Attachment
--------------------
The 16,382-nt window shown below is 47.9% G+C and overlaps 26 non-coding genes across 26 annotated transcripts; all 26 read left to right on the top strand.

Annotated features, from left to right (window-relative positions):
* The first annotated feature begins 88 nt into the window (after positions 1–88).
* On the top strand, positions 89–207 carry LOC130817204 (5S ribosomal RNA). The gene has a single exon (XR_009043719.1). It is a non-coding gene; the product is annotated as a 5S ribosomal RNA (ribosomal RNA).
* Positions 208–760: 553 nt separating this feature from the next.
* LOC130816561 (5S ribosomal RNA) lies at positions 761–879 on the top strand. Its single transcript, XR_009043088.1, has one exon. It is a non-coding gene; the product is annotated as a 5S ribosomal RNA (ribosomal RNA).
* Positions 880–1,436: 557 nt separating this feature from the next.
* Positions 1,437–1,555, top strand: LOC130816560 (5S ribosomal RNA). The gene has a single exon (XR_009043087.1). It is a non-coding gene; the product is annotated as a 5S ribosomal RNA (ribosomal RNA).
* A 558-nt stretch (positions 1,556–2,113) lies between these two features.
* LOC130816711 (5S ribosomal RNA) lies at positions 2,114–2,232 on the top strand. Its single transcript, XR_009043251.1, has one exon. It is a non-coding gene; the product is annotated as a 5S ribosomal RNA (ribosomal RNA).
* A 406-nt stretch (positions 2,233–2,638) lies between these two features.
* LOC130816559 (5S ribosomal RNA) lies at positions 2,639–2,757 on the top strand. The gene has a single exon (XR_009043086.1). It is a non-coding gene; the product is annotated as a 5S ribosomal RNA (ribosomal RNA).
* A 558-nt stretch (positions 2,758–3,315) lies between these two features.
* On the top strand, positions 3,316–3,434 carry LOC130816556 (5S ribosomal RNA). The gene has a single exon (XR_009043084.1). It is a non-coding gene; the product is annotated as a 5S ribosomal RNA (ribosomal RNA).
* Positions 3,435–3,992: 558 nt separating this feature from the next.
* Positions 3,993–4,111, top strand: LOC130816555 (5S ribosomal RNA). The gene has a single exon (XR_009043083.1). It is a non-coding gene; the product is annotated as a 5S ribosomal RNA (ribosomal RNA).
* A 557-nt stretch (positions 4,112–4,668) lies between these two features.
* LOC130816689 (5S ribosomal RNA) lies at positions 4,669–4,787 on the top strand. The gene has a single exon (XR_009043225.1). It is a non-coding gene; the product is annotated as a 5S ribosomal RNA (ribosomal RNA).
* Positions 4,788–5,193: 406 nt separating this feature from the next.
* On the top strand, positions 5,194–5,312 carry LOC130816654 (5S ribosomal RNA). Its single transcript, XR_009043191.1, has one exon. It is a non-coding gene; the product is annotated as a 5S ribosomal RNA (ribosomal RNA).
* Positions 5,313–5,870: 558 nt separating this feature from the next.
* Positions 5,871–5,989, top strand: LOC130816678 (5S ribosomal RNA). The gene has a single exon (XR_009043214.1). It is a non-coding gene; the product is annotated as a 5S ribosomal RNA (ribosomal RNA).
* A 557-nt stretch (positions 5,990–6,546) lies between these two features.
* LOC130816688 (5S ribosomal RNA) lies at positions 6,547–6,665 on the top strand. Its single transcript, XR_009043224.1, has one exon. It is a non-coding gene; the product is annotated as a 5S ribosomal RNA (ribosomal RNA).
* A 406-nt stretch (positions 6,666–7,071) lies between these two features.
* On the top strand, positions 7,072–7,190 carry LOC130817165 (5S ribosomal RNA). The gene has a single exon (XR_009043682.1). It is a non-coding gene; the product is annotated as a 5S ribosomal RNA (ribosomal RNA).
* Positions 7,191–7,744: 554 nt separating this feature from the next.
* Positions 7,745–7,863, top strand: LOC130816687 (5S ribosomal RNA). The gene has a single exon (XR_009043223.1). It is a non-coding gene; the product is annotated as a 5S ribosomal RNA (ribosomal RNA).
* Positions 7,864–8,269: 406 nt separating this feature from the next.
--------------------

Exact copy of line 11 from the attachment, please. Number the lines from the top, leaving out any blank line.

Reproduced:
* A 406-nt stretch (positions 2,233–2,638) lies between these two features.